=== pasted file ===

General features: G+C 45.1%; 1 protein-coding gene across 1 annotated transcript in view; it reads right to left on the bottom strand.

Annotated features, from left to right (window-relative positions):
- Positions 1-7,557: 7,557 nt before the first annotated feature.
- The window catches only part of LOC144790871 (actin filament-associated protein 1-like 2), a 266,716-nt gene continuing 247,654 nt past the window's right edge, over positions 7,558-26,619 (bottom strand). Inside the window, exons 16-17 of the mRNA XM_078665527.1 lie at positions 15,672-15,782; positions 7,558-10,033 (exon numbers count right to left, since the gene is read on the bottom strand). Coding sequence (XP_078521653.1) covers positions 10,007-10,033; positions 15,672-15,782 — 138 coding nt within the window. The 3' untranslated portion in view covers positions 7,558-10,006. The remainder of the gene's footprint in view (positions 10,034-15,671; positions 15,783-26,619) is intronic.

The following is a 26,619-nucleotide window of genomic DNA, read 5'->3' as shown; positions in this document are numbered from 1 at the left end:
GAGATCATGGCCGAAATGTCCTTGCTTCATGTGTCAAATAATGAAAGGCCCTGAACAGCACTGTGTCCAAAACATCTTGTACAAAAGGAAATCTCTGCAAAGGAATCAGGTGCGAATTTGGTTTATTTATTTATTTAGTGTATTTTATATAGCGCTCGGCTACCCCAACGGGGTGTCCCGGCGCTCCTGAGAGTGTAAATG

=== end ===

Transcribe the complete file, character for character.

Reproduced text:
General features: G+C 45.1%; 1 protein-coding gene across 1 annotated transcript in view; it reads right to left on the bottom strand.

Annotated features, from left to right (window-relative positions):
- Positions 1-7,557: 7,557 nt before the first annotated feature.
- The window catches only part of LOC144790871 (actin filament-associated protein 1-like 2), a 266,716-nt gene continuing 247,654 nt past the window's right edge, over positions 7,558-26,619 (bottom strand). Inside the window, exons 16-17 of the mRNA XM_078665527.1 lie at positions 15,672-15,782; positions 7,558-10,033 (exon numbers count right to left, since the gene is read on the bottom strand). Coding sequence (XP_078521653.1) covers positions 10,007-10,033; positions 15,672-15,782 — 138 coding nt within the window. The 3' untranslated portion in view covers positions 7,558-10,006. The remainder of the gene's footprint in view (positions 10,034-15,671; positions 15,783-26,619) is intronic.

The following is a 26,619-nucleotide window of genomic DNA, read 5'->3' as shown; positions in this document are numbered from 1 at the left end:
GAGATCATGGCCGAAATGTCCTTGCTTCATGTGTCAAATAATGAAAGGCCCTGAACAGCACTGTGTCCAAAACATCTTGTACAAAAGGAAATCTCTGCAAAGGAATCAGGTGCGAATTTGGTTTATTTATTTATTTAGTGTATTTTATATAGCGCTCGGCTACCCCAACGGGGTGTCCCGGCGCTCCTGAGAGTGTAAATG